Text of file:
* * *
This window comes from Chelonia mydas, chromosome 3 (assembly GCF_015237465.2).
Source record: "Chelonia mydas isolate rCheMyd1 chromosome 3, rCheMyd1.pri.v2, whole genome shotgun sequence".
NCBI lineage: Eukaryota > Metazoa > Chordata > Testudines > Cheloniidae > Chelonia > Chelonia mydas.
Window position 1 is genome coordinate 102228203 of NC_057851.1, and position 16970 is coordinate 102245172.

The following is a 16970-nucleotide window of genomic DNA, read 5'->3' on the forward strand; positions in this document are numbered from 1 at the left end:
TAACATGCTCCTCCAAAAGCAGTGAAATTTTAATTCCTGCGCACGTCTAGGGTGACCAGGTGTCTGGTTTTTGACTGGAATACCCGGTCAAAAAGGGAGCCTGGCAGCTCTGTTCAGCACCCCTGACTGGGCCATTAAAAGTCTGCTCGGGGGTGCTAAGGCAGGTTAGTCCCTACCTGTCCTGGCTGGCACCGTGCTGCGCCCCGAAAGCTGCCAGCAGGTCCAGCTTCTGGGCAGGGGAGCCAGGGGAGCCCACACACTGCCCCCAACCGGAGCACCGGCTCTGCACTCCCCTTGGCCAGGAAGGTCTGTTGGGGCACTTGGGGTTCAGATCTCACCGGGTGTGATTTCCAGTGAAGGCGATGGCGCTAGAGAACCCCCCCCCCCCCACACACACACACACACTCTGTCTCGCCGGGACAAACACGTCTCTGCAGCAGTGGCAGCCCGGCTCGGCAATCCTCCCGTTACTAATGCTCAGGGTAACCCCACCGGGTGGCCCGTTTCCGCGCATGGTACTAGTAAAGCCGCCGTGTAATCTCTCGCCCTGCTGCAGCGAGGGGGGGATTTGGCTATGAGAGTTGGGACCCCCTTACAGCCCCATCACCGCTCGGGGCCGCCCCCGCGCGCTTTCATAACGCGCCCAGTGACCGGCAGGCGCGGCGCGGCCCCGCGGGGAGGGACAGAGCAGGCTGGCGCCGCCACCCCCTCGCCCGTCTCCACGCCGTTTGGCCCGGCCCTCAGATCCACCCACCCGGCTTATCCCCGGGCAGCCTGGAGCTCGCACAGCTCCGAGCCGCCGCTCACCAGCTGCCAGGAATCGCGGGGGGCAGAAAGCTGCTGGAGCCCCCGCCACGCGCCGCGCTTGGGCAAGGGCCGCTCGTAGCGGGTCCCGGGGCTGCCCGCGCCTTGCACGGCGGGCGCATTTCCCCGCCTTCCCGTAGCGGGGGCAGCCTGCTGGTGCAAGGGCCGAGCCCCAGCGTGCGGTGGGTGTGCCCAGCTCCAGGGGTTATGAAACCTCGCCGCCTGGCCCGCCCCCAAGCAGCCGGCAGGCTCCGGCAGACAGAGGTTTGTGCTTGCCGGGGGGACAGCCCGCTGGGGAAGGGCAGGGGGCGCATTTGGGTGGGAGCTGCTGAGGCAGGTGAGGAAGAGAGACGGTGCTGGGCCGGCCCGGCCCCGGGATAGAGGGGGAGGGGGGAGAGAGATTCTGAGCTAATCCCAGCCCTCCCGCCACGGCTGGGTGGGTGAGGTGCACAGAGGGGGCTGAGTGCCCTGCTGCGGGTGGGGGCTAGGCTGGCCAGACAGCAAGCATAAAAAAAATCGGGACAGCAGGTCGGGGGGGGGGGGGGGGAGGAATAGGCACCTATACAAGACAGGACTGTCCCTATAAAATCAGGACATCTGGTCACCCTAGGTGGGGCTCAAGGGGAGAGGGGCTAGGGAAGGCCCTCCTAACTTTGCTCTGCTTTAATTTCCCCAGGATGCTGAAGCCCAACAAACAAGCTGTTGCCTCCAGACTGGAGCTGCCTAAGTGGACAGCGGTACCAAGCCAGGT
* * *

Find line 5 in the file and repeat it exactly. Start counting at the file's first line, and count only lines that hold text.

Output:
The following is a 16970-nucleotide window of genomic DNA, read 5'->3' on the forward strand; positions in this document are numbered from 1 at the left end: